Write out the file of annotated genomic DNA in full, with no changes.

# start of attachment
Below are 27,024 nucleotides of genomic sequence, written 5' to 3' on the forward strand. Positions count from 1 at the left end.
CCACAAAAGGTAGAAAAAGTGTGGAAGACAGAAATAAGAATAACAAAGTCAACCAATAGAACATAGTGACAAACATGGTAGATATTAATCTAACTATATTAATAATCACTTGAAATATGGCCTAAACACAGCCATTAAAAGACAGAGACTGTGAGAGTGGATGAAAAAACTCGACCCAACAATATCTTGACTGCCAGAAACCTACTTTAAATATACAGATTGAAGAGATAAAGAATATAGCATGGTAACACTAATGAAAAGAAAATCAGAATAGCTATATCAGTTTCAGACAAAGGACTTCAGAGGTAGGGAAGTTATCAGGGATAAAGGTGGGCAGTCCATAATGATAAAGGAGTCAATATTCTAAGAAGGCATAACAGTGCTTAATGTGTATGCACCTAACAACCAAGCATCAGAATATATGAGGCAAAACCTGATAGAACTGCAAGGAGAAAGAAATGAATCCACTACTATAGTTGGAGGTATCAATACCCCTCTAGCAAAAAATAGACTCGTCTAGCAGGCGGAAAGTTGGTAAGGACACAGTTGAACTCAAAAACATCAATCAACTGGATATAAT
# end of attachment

Below are 27,024 nucleotides of genomic sequence, written 5' to 3' on the forward strand. Positions count from 1 at the left end.
CCACAAAAGGTAGAAAAAGTGTGGAAGACAGAAATAAGAATAACAAAGTCAACCAATAGAACATAGTGACAAACATGGTAGATATTAATCTAACTATATTAATAATCACTTGAAATATGGCCTAAACACAGCCATTAAAAGACAGAGACTGTGAGAGTGGATGAAAAAACTCGACCCAACAATATCTTGACTGCCAGAAACCTACTTTAAATATACAGATTGAAGAGATAAAGAATATAGCATGGTAACACTAATGAAAAGAAAATCAGAATAGCTATATCAGTTTCAGACAAAGGACTTCAGAGGTAGGGAAGTTATCAGGGATAAAGGTGGGCAGTCCATAATGATAAAGGAGTCAATATTCTAAGAAGGCATAACAGTGCTTAATGTGTATGCACCTAACAACCAAGCATCAGAATATATGAGGCAAAACCTGATAGAACTGCAAGGAGAAAGAAATGAATCCACTACTATAGTTGGAGGTATCAATACCCCTCTAGCAAAAAATAGACTCGTCTAGCAGGCGGAAAGTTGGTAAGGACACAGTTGAACTCAAAAACATCAATCAACTGGATATAAT